Discussion Regarding limited range of planetary shadows

Stebb

New member
Joined
Feb 5, 2018
Messages
10
Reaction score
3
Points
3
I'm sure this is already well known in the community but I haven't seen it mentioned elsewhere. It is apparent that the shadows cast by planets have a very limited range of perhaps 1 or 2 planetary diameters.

The effect of this is that objects (i.e. moons and spacecraft) beyond that limiting distance from the planet are still fully illuminated by sunlight when the sun is out of sight, obscured by the parent planet.

I first noticed this while in orbit around one of Jupiter's moons. The moon moved into Jupiter's shadow during its orbit, so the sun was now hidden, but the moon and spacecraft were still fully illuminated by sunlight. Same thing happens with other moons much closer to their parent planet such as Phobos which remains fully illuminated when it passes into the shadow cast by Mars.

I don't know if this an issue that could be addressed within the scope of D3D9 development in pursuit of improved visual realism, or whether the limited shadow range effect is coded into Orbiter's core and can't be touched.

Anyway, thought I'd mention it in this forum for comments as it is a visualisation thing.
 

Thunder Chicken

Fine Threads since 2008
Donator
Joined
Mar 22, 2008
Messages
2,463
Reaction score
368
Points
83
Location
Massachusetts
I'm unsure about how it is implemented in Orbiter, but shadows from non-point sources do have distinct regions where an object may be in partial shadow or full shadow, depending on position, distance, and relative diameters of the source and light-blocking object.


I don't know to what degree that Orbiter has implemented these aspects.
 

Stebb

New member
Joined
Feb 5, 2018
Messages
10
Reaction score
3
Points
3
I didn't characterise the shadow effect (or lack of it) very well in my first post, but I've done some flight testing since then to get a better understanding of what causes the issue.

There are two parts to this :- (1) Moons and (2) Spacecraft.

(1) Moons:
Moons do not darken when they pass into the Umbra (shadow cone) of their parent planet. Period. I mean Full-Stop.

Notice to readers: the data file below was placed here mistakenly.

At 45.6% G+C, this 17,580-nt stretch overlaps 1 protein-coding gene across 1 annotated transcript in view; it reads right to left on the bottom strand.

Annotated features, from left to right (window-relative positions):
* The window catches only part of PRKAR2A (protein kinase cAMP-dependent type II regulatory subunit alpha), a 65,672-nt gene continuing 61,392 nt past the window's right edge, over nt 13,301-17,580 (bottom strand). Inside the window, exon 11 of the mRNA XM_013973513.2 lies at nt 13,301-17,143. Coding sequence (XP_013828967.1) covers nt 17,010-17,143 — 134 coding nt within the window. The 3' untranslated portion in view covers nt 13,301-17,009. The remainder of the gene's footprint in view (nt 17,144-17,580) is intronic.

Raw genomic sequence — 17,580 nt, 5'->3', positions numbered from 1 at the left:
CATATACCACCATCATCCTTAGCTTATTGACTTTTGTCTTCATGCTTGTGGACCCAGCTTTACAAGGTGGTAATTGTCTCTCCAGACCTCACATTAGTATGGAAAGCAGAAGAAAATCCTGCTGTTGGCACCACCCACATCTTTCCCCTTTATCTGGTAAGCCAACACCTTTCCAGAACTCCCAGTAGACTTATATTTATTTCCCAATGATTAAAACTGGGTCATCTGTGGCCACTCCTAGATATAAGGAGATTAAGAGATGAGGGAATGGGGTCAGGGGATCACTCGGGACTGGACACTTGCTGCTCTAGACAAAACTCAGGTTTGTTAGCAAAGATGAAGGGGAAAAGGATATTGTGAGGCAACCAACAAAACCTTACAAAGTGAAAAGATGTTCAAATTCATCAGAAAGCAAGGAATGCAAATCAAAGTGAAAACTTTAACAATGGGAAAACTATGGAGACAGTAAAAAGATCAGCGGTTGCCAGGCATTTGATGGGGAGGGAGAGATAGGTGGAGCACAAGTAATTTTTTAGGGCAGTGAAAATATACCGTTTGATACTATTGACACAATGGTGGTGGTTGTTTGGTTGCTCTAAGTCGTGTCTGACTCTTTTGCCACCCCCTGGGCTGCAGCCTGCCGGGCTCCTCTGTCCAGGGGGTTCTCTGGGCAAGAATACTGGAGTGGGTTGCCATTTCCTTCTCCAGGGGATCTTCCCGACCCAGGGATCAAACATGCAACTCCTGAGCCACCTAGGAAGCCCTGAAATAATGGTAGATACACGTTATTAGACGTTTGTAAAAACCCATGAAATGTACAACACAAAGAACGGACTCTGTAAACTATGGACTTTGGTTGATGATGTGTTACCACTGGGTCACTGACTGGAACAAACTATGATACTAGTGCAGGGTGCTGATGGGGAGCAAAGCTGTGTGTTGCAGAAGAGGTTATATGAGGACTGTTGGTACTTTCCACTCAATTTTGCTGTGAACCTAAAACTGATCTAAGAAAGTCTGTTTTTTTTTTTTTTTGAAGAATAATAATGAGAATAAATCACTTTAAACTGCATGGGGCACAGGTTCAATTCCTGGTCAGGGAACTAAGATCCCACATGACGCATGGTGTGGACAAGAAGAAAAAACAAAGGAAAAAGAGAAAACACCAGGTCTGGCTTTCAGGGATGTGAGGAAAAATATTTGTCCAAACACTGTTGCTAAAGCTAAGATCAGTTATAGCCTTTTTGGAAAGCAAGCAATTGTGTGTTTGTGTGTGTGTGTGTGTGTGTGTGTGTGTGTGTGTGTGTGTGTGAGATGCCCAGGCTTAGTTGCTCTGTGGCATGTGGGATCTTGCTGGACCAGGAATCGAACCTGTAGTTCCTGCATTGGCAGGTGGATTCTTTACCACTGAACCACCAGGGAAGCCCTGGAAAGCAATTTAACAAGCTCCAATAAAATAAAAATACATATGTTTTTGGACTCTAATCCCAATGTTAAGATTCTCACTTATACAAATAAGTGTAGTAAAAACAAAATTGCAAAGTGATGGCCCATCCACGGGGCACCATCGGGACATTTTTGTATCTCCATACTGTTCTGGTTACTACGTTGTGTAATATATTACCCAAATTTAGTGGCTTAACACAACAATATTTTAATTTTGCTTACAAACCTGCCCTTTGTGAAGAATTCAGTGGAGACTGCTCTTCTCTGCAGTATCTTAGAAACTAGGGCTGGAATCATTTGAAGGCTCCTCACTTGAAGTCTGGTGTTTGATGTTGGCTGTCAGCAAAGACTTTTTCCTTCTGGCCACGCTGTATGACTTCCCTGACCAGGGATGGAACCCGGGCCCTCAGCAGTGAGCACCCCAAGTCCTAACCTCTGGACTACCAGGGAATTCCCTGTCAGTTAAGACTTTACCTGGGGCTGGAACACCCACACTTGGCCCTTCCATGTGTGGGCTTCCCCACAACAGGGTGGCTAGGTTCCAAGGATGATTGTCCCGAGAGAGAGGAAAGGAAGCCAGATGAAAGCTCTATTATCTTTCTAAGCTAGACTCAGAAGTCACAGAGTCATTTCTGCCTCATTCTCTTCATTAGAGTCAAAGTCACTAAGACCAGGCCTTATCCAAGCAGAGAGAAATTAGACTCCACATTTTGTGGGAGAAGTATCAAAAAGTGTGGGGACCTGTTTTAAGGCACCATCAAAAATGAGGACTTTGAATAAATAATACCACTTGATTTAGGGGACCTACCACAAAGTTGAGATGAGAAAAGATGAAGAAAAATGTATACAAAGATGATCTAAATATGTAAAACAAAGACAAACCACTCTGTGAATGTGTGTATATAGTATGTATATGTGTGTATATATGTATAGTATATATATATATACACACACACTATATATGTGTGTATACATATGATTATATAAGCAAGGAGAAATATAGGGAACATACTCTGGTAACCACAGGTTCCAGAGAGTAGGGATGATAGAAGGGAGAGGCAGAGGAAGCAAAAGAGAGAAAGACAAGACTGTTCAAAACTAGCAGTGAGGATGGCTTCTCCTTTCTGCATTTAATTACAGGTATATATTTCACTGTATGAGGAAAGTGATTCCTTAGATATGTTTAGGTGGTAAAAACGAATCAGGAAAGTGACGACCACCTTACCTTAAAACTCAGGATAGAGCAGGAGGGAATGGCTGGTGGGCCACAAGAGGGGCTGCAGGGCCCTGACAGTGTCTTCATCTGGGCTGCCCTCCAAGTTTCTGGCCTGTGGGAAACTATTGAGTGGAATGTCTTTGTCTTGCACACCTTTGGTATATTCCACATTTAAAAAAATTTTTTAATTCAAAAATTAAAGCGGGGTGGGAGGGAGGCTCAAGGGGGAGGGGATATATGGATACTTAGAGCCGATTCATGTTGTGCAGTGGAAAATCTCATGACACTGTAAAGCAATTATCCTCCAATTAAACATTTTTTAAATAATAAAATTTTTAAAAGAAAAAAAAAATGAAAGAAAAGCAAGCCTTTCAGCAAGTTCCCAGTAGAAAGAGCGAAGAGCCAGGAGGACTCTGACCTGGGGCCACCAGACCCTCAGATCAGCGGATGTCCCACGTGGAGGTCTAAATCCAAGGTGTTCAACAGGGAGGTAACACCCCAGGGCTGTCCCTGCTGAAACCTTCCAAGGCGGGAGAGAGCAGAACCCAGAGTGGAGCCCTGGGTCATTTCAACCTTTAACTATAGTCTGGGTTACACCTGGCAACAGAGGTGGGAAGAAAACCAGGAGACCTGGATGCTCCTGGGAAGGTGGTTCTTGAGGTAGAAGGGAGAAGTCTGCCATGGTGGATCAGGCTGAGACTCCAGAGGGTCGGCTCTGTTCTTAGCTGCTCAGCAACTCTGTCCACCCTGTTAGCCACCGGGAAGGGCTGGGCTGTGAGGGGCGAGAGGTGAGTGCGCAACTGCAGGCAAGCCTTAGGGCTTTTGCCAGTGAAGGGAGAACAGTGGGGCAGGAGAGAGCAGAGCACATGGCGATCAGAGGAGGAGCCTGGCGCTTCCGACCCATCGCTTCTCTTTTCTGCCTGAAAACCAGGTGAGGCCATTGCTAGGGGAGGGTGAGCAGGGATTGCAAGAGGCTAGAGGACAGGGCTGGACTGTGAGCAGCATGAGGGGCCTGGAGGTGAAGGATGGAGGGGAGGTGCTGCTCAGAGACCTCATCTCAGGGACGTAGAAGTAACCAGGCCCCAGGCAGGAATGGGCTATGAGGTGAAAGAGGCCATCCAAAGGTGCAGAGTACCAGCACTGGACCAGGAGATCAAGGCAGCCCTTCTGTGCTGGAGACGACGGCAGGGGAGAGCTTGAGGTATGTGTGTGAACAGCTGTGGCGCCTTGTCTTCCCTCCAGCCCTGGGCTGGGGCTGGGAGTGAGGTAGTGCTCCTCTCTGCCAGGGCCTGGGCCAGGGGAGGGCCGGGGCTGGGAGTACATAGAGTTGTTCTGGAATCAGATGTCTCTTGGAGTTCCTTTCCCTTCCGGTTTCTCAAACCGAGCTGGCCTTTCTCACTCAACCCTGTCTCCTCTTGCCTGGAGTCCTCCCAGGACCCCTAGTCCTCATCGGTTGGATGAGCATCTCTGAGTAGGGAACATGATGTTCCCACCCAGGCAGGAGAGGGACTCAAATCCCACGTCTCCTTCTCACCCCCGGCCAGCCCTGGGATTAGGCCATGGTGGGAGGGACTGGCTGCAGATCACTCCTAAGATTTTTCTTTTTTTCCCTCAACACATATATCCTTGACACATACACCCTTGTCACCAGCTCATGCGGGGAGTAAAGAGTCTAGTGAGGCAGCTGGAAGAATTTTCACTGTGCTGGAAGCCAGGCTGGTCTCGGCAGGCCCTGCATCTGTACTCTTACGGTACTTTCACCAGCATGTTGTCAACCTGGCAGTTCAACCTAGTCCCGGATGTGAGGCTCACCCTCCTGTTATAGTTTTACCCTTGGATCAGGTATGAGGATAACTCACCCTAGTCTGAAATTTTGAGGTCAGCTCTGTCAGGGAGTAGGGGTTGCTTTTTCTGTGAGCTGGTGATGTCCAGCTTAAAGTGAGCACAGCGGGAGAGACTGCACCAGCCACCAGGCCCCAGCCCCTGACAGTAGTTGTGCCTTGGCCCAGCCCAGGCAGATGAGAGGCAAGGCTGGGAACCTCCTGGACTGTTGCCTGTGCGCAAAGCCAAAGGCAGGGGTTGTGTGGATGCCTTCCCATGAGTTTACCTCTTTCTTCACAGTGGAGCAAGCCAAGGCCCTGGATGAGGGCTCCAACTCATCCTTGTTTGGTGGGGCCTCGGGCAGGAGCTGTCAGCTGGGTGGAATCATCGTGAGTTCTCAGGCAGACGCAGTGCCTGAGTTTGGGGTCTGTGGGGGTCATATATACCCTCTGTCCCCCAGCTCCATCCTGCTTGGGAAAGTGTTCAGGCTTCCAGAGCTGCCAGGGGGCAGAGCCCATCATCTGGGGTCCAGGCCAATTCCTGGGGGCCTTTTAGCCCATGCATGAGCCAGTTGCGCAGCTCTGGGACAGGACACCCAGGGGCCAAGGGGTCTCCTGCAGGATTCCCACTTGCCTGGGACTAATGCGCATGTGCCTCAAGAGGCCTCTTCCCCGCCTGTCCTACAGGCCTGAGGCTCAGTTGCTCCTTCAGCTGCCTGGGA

Of course this is not a 'bug' but rather a feature which many users would seldom if ever notice, unless like me they visit the moons of Mars and the big planets. It is therefore understandable that the simulation would omit the extra computational complexity required to model darkening of moons passing into the Umbra shadow.

(2) Spacecraft
Flight tests carried out using the standard DG.

As we all know spacecraft darken when passing into the Umbra of the parent planet, not just in low orbit but also out to large distances from the planet. But this darkening happens only under one very important condition, which is the Surface MFD (and related panel instruments) must be focused on the planet, which also allows the Map MFD to show the horizon loop on the planet map.

That is all fine in general but....

During an orbit transfer towards a moon, at some point the Surface MFD and related panel instruments will automatically become focused on that moon. When this occurs the horizon loop will no longer be shown on the Map MFD (still displaying the parent planet), and in this situation the DG will remain fully illuminated by Sunlight even when it passes into and is fully within the Umbra shadow of the parent planet, where of course the Sun cannot be seen. I'd describe this as a 'bug' rather than a feature.

Test it out by approaching Phobos and then when the Sun is getting close to setting behind Mars adopt an elliptical orbit round Mars of say 4000 by 6000 km. Check whether the DG remains illuminated once the Sun has set while the Surface MFD is still focused on Phobos. Also check how far the DG gets from Phobos before the Surface MFD focus changes back to the parent planet. I found that the DG travelled thousands of km from Phobos while still illuminated by Sunlight in the Umbra before the Surface MFD flipped back to Mars focus, at which point while still in the Umbra the DG was suddenly now in shadow as it should be.

I don't think there is a manual control to set the focus of the Surface MFD - if there was I'd use it often.

I know this is not a D3D9 issue - apologies for kicking this off in the wrong forum.

The only reason I want to mention all this, especially if this shadow effect is not well known, is in hope that it will be recognised as a significant issue and possibly something that can be examined by developers of Orbiter beta.
:unsure:
 
Last edited:
Top